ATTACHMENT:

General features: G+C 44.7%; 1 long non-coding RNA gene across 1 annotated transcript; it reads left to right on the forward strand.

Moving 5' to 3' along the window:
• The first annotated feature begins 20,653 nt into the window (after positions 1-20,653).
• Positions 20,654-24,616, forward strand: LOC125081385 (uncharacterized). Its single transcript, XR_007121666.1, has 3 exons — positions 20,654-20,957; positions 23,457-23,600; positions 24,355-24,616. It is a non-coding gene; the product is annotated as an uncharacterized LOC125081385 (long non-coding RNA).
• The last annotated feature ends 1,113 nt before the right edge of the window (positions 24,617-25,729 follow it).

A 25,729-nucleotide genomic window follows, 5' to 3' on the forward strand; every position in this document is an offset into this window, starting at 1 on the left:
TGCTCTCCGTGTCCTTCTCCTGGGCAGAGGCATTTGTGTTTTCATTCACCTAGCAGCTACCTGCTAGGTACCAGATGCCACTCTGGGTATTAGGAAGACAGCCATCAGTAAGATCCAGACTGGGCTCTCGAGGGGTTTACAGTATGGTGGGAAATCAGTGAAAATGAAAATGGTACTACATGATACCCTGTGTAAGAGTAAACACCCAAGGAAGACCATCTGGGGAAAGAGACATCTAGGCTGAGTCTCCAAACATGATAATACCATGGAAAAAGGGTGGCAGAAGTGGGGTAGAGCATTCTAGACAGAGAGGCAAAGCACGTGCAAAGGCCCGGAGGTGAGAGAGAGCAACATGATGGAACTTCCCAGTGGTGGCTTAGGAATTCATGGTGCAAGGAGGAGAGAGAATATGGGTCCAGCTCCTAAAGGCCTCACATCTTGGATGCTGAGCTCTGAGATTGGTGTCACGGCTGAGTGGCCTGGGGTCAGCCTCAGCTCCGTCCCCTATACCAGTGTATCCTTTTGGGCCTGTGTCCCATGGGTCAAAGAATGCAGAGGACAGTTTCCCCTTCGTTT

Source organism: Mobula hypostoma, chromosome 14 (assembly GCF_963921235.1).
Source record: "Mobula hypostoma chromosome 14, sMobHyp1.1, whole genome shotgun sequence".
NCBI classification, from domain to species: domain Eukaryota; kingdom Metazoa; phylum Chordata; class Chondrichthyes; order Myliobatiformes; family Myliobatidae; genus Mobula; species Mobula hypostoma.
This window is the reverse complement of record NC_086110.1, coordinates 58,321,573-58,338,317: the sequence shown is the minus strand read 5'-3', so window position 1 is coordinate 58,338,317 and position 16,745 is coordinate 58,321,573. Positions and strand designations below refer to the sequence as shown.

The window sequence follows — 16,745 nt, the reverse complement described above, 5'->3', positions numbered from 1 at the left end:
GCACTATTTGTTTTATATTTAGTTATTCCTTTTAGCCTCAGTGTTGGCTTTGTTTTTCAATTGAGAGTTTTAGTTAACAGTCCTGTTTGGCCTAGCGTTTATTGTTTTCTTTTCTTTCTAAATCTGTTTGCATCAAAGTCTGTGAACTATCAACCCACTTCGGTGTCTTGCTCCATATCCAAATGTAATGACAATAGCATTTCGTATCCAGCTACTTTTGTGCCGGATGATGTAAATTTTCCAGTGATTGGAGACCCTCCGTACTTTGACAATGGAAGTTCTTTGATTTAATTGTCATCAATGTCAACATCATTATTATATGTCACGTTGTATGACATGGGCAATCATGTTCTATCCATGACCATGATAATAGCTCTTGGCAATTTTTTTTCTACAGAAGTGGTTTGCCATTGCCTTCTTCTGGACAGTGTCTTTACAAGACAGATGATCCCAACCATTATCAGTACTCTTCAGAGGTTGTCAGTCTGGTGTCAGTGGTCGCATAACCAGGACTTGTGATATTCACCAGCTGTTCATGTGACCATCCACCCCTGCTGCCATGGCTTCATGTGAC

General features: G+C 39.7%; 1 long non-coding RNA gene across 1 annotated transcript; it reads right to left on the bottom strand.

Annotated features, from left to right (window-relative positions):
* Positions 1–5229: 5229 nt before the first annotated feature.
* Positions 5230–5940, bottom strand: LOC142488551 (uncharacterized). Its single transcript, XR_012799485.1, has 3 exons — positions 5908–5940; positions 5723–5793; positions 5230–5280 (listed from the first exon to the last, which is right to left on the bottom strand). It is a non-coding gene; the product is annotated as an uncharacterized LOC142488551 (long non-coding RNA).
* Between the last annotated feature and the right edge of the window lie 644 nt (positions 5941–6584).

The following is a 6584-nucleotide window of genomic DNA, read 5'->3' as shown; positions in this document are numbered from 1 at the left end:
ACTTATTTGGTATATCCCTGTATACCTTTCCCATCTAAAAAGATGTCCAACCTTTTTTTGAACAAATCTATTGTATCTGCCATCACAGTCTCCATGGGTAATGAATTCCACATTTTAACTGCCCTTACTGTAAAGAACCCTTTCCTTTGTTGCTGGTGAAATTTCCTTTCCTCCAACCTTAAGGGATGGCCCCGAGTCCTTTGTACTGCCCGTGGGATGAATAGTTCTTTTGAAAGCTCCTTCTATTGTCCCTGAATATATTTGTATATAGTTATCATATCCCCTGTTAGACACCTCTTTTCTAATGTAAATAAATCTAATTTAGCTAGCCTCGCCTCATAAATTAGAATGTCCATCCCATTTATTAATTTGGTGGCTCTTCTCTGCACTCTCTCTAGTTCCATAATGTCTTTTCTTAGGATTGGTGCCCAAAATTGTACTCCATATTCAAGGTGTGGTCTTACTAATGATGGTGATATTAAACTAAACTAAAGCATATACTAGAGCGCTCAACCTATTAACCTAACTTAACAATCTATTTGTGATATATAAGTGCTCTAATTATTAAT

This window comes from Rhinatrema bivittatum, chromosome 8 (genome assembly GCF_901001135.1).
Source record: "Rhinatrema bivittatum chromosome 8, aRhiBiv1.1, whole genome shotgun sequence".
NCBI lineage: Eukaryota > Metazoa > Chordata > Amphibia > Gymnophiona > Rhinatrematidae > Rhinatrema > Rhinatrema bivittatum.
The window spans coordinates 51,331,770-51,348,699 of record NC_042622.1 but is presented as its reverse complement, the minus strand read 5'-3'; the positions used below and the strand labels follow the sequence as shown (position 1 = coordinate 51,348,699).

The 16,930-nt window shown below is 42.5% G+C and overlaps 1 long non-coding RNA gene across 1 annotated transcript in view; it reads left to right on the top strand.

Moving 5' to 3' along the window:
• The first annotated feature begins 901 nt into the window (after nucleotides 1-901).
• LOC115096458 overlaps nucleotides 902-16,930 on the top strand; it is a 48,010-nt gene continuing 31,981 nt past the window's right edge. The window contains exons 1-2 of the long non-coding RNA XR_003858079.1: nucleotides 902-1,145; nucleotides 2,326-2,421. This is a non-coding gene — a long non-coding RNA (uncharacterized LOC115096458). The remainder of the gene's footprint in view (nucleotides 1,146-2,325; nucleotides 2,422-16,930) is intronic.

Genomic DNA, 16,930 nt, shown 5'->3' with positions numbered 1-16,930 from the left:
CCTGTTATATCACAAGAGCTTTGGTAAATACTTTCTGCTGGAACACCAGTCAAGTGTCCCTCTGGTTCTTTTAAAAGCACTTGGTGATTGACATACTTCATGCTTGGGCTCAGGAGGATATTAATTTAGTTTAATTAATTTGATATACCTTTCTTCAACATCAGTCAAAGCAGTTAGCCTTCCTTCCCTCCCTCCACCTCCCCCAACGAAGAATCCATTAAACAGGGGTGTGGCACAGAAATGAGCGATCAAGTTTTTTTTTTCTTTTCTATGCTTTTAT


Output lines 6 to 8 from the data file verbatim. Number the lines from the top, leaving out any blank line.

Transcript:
A 25,729-nucleotide genomic window follows, 5' to 3' on the forward strand; every position in this document is an offset into this window, starting at 1 on the left:
TGCTCTCCGTGTCCTTCTCCTGGGCAGAGGCATTTGTGTTTTCATTCACCTAGCAGCTACCTGCTAGGTACCAGATGCCACTCTGGGTATTAGGAAGACAGCCATCAGTAAGATCCAGACTGGGCTCTCGAGGGGTTTACAGTATGGTGGGAAATCAGTGAAAATGAAAATGGTACTACATGATACCCTGTGTAAGAGTAAACACCCAAGGAAGACCATCTGGGGAAAGAGACATCTAGGCTGAGTCTCCAAACATGATAATACCATGGAAAAAGGGTGGCAGAAGTGGGGTAGAGCATTCTAGACAGAGAGGCAAAGCACGTGCAAAGGCCCGGAGGTGAGAGAGAGCAACATGATGGAACTTCCCAGTGGTGGCTTAGGAATTCATGGTGCAAGGAGGAGAGAGAATATGGGTCCAGCTCCTAAAGGCCTCACATCTTGGATGCTGAGCTCTGAGATTGGTGTCACGGCTGAGTGGCCTGGGGTCAGCCTCAGCTCCGTCCCCTATACCAGTGTATCCTTTTGGGCCTGTGTCCCATGGGTCAAAGAATGCAGAGGACAGTTTCCCCTTCGTTT

Source organism: Mobula hypostoma, chromosome 14 (assembly GCF_963921235.1).